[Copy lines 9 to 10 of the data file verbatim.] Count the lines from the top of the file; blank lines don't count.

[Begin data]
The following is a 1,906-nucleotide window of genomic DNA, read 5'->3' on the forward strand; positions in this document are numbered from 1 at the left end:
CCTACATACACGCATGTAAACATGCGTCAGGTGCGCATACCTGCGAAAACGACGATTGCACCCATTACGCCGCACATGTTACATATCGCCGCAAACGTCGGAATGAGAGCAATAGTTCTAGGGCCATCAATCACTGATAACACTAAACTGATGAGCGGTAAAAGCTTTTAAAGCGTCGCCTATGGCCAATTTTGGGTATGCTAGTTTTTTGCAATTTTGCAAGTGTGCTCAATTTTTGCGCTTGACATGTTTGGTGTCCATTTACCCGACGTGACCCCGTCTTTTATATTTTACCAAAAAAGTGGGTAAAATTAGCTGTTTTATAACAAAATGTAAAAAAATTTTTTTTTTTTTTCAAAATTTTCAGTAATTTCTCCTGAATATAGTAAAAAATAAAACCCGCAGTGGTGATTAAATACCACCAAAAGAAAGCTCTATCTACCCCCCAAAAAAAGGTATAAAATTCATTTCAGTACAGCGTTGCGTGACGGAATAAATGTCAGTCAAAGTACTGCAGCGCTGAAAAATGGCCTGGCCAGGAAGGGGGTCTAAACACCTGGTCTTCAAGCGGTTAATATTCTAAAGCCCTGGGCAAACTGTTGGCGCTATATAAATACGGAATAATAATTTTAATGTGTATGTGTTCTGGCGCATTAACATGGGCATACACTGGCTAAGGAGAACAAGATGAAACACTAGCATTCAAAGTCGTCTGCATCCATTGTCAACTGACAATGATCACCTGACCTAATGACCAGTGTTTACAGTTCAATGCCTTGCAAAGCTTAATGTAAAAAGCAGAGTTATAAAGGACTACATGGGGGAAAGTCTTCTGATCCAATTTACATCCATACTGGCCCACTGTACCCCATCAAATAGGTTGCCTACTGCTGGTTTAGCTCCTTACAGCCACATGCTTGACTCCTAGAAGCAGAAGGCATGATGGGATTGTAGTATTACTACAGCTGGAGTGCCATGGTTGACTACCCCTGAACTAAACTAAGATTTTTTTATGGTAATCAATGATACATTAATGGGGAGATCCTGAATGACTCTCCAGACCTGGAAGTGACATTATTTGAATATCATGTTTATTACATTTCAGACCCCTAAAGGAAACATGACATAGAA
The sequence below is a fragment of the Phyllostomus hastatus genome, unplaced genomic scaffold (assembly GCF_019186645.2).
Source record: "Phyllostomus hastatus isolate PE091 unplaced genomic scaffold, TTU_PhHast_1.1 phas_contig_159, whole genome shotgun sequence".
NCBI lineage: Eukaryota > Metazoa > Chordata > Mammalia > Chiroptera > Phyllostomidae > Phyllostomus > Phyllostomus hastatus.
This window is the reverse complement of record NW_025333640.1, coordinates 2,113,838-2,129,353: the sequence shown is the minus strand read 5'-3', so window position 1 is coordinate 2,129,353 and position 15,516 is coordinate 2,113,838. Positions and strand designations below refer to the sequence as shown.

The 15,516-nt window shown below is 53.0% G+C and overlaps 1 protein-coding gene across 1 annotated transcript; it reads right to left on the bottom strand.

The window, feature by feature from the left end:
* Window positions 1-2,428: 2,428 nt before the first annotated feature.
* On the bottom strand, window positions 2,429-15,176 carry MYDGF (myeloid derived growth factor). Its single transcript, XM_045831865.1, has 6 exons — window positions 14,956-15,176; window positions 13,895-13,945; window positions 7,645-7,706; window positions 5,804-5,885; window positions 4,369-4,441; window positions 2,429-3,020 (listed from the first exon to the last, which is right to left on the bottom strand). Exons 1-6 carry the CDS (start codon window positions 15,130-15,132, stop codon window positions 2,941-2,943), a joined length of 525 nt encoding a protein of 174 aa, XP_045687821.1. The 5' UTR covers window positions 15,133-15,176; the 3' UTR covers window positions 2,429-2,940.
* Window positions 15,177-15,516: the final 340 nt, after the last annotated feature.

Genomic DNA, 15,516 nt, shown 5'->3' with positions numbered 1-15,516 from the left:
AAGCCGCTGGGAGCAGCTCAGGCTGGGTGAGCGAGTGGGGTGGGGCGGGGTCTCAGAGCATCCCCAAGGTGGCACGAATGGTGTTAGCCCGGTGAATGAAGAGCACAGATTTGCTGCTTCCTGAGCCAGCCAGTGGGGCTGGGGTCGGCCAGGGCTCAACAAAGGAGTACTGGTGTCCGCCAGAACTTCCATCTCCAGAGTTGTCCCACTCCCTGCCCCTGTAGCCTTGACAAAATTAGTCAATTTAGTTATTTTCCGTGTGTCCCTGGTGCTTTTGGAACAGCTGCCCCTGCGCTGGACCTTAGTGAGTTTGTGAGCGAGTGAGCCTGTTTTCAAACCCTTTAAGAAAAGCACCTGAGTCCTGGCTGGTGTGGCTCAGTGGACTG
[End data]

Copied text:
* Window positions 1-2,428: 2,428 nt before the first annotated feature.
* On the bottom strand, window positions 2,429-15,176 carry MYDGF (myeloid derived growth factor). Its single transcript, XM_045831865.1, has 6 exons — window positions 14,956-15,176; window positions 13,895-13,945; window positions 7,645-7,706; window positions 5,804-5,885; window positions 4,369-4,441; window positions 2,429-3,020 (listed from the first exon to the last, which is right to left on the bottom strand). Exons 1-6 carry the CDS (start codon window positions 15,130-15,132, stop codon window positions 2,941-2,943), a joined length of 525 nt encoding a protein of 174 aa, XP_045687821.1. The 5' UTR covers window positions 15,133-15,176; the 3' UTR covers window positions 2,429-2,940.